Cbs Creates More Medicare Ad Controversy

WASHINGTON – The Campaign for America’s Future and coordinated more than 3000 people across the country last week to demand that Congress repeal and replace President Bush ‘s new prescription drug law that hands massive new corporate profits to drug companies in more than 120 meetings with their Reps. and Senators during the congressional recess. The number of angered citizens demanding meetings with their lawmakers grew when the public learned that the Bush Administration used tax-payer funds for “political” ads to sell the law to the public. Much of the anger was directed at the Bush Administration and the CBS television network when they flipped back and forth on their policy for allowing ads on the air.

CBS this week refused to air a ad citing flaws in the Bush Medicare plan, labeling it as issue “advocacy,” despite concerns about other ads airing on the network. The network pulled a Bush Medicare ad citing similar reasons when the General Accounting Office was prompted to investigate the content of the misleading ad. CBS last week began re-airing the Bush ad despite concerns regarding its political nature.

Democrats and Republicans agree that the Bush Medicare plan fails to reduce drug prices, forces seniors out of traditional Medicare and into managed care plans and provides weak drug benefits that don’t match current ones. Rebecca Roth is a retired school teacher in Albuquerque, N.M. Roth demanded that Sen. Pete Domenici (R-N.M.) repeal the law immediately, citing that the Bush Medicare plan forces people into HMOs and will force retirees to lose their prescription drug coverage.

“I’ve got a wonderful prescription drug plan,” Roth said. “That can be lost.”

Dick Greenwood of Iowa City is 70 years old and believes millions of people like him were left out of the Bush Medicare plan, which primarily benefits drug companies.

“All we ever asked for was a simple prescription drug benefit,” Greenwood told Rep. James Leach (R-Iowa) in a meeting with 17 of his neighbors upset about President Bush’s Medicare plan.

Leach gave his word to the Iowa City group that he will fight to reverse the Bush Medicare plan that forces people into private health care plans and provides weak prescription drug benefits calling for a new Congress to solve the problem.

“I’ve given you my commitment,” Leach said. “But I don’t think it’s going to be successful until we get a new Congress.”

Greenwood and Roth’s concerns were echoed across the country. Lisa Ethier and Kiersten Marek of Cranston, R.I. joined a dozen people from their community to make it clear to Sen. Jack Reed (D-R.I.) that they will fight the Bush Medicare plan.

“It’s not in the best interest of seniors,” Ethier said. “It’s in the drug companies’ interests.”

“The current Bush Medicare plan will fail to bring down the cost of drugs,” Marek added.

Hundreds nationwide most importantly said that the Bush Medicare plan prohibits the government from negotiating with drug companies for lower-priced prescription drugs. Paul Vance of Albuquerque, who worked for the U.S. Public Health Service and attended the meeting with Sen. Domenici said these negotiations could save millions of dollars.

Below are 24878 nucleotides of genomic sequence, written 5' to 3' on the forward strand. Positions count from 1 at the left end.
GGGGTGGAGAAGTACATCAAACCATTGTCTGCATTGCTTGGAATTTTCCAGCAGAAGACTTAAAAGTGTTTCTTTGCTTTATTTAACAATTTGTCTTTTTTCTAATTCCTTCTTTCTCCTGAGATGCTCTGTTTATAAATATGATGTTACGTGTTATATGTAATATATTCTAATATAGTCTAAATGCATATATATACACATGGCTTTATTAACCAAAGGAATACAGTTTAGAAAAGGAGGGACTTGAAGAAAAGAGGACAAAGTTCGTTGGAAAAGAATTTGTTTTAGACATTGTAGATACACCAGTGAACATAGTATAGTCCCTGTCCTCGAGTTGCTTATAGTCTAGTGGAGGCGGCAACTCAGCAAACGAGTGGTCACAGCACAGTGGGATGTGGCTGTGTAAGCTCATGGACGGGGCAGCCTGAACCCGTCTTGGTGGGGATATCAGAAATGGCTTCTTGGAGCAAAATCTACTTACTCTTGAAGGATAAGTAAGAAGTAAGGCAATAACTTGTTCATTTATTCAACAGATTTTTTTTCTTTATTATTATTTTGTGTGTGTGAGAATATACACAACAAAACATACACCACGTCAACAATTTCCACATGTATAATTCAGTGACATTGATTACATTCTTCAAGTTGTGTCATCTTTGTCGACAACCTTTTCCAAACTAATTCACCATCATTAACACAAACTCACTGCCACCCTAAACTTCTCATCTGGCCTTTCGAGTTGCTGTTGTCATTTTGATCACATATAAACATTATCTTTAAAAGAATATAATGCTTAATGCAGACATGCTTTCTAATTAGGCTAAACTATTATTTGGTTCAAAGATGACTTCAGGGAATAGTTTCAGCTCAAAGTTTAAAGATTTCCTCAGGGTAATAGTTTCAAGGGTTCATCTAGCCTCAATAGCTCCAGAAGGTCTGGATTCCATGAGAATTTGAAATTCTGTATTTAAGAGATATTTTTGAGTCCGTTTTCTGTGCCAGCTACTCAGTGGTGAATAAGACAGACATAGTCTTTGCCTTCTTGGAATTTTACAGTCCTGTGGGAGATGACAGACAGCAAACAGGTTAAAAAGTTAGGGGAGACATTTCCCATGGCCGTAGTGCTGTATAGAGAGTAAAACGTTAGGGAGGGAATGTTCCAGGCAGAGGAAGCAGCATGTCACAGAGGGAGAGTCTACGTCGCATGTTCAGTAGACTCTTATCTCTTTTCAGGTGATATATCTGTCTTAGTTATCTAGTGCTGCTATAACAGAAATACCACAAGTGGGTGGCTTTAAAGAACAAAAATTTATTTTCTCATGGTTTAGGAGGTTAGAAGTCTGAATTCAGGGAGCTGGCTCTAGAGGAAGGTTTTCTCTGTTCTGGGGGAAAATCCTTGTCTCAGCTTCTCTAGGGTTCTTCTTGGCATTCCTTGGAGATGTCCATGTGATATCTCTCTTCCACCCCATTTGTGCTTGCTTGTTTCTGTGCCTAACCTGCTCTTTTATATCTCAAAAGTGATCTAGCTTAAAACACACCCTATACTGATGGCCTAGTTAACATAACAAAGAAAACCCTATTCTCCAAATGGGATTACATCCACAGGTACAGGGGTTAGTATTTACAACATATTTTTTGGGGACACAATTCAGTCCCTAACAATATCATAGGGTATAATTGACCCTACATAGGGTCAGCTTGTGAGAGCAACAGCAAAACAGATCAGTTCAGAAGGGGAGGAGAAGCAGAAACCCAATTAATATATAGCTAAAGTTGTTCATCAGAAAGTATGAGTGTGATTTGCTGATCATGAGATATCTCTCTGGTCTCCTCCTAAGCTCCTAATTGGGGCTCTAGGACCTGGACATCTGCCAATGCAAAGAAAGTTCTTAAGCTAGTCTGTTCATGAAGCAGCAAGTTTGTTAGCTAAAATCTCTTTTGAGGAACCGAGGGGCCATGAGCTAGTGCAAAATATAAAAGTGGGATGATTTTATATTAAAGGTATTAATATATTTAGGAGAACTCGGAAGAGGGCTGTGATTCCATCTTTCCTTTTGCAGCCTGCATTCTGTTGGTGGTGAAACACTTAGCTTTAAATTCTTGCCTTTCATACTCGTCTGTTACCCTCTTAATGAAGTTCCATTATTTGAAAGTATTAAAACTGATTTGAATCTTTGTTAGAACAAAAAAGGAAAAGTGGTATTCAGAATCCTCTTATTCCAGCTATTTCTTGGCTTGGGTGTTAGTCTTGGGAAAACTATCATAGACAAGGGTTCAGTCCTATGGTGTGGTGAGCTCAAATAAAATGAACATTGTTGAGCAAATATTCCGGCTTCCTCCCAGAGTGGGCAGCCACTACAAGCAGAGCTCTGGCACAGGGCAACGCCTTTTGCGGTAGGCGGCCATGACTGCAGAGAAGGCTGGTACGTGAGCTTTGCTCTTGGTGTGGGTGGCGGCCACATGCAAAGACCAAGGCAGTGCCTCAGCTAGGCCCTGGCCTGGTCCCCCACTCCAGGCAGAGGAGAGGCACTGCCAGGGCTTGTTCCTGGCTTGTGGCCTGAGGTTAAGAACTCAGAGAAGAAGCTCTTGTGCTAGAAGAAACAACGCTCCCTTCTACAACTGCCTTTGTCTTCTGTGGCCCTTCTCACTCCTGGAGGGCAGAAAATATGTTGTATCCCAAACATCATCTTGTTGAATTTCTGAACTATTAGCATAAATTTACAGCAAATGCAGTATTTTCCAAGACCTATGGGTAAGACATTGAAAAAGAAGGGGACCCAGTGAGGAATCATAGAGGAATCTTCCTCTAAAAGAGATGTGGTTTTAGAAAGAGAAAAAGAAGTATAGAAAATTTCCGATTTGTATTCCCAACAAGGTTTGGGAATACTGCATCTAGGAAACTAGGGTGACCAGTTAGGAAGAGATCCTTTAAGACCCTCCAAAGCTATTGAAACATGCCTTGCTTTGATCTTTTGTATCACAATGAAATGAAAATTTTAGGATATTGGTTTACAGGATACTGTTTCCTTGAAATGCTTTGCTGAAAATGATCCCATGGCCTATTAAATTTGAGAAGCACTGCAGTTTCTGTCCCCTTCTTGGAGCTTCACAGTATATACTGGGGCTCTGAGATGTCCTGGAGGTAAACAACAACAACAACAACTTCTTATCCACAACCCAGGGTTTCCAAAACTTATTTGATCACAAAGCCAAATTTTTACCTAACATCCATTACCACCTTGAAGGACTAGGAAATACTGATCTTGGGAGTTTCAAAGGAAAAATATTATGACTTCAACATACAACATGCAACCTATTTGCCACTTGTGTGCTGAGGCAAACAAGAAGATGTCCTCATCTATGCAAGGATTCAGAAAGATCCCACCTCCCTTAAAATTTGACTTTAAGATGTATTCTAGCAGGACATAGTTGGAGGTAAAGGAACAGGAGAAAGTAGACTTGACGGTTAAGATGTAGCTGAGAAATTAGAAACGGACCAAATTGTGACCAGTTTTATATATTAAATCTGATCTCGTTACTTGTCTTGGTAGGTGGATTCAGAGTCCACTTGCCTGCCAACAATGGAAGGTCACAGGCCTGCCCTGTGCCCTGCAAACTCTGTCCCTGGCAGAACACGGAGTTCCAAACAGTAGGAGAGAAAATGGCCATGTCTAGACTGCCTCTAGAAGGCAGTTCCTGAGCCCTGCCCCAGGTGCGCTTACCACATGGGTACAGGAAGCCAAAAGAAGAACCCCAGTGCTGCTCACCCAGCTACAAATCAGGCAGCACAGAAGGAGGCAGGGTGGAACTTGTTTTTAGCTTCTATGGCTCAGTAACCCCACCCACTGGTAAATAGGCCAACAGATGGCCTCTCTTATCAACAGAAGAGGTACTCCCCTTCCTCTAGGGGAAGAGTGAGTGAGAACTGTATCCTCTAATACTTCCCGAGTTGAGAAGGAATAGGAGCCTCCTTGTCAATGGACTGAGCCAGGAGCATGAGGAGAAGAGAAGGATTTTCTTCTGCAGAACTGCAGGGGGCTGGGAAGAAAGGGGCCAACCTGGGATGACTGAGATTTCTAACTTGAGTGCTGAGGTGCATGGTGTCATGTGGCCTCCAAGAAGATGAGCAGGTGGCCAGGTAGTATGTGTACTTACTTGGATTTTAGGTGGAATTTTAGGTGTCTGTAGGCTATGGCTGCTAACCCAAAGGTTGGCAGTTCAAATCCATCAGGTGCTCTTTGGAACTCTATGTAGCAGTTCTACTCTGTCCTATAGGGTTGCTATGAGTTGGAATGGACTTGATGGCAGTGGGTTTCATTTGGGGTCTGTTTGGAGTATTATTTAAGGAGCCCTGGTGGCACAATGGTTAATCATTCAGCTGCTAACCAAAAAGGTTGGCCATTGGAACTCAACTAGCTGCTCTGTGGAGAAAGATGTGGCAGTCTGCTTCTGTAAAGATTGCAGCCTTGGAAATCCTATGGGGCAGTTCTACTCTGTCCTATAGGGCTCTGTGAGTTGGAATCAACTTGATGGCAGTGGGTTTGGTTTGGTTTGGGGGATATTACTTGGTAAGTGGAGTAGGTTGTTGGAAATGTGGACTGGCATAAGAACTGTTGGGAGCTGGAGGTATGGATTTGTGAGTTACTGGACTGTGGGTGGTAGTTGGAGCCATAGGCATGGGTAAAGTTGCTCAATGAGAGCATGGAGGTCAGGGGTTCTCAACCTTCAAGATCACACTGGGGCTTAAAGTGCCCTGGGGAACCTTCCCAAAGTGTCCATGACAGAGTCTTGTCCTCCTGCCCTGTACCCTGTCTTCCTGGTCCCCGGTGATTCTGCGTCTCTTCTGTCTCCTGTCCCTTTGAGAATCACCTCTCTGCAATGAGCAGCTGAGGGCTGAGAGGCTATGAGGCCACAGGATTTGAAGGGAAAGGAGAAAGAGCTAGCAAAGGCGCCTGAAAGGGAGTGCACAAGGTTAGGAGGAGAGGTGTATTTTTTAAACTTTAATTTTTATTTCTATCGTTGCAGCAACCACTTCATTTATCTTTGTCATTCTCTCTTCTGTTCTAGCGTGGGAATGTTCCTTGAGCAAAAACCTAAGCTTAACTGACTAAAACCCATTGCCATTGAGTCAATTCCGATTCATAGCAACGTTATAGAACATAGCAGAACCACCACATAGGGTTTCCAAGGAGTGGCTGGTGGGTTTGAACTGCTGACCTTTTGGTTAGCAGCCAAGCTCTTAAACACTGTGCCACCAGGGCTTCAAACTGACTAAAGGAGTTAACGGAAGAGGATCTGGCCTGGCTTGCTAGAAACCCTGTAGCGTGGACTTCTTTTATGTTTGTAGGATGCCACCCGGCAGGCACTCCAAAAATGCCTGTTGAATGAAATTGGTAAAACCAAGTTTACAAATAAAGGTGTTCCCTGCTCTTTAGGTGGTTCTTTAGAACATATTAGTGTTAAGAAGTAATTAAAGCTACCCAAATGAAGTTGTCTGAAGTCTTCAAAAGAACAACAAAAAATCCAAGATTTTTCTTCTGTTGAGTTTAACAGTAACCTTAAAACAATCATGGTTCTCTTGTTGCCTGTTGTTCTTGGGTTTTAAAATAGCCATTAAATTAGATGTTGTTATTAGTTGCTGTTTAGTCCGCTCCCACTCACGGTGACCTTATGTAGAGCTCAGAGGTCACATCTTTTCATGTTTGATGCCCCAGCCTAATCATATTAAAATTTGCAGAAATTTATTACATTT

“It is idiotic not to allow Medicare to negotiate lower prices,” said Vance.

Campaign for America’s Future Co-director Roger Hickey said people nationwide gathered because the Bush Medicare plan caters to Bush-Cheney political contributors by forbidding the federal government to negotiate lower drug prices.

“People across the country are mad that the Bush Medicare law will make them pay more for prescription drugs than they do now,” said Hickey. “It provides big benefits for President Bush, big drug companies, and HMOs instead of affordable prescription drugs to people that depend on medication to live.”

President Bush’s political campaign’s media firm developed $9.5 million of the Bush Administration’s misleading Medicare television ads and $10 million of brochures with tax-payer funds. The GAO is still investigating whether the ad campaign violates a federal law that bars tax-payer funds for “political or propaganda purposes.” The House Ethics Committee also launched an inquiry into whether Republican leaders threatened or bribed one lawmaker before the legislation’s unprecedented three-hour roll call vote.

Lawmakers last month proposed an overhaul to the Bush Medicare plan that would lift the ban that prevents the federal government from negotiating lower Medicare drug prices with pharmaceutical companies more interested in corporate profits. President Bush has promised to veto any changes to his prescription drug law despite flaws in the plan and major cost errors.


Mid-Jan. asks CBS to air their “Bush in 30 seconds” winning ad.


Jan. 14
CBS refuses to air the ad, citing its policy against airing ads having “undue influence on controversial issues of public importance.”


Feb. 3
Bush Administration’s misleading political ad on Medicare begins airing on CBS.


Feb 12
GAO is prompted to investigate if the Bush ad is a “political” advocacy ad.


CBS pulls the Bush ad and CBS’s Dana McClintock states, “as soon as we became aware of the investigation, we pulled it.”


Feb. 16
to Feb. 20

More than 3000 people across the country demand that Congress repeal and replace President Bush’s new prescription drug law and that the Bush Medicare ad be pulled.


Feb. 18
CBS resumes airing the Bush ad while the GAO investigation hits roadblocks in gathering information from the White House.


Feb. 23 asks CBS to air their “Bush in 30 seconds” ad, citing CBS’ policy reversal


Feb. 24
CBS refuses to air the ad, stating that “CBS TV Network policy precludes acceptance of advocacy advertising. We therefore cannot approve the above referenced commercial.”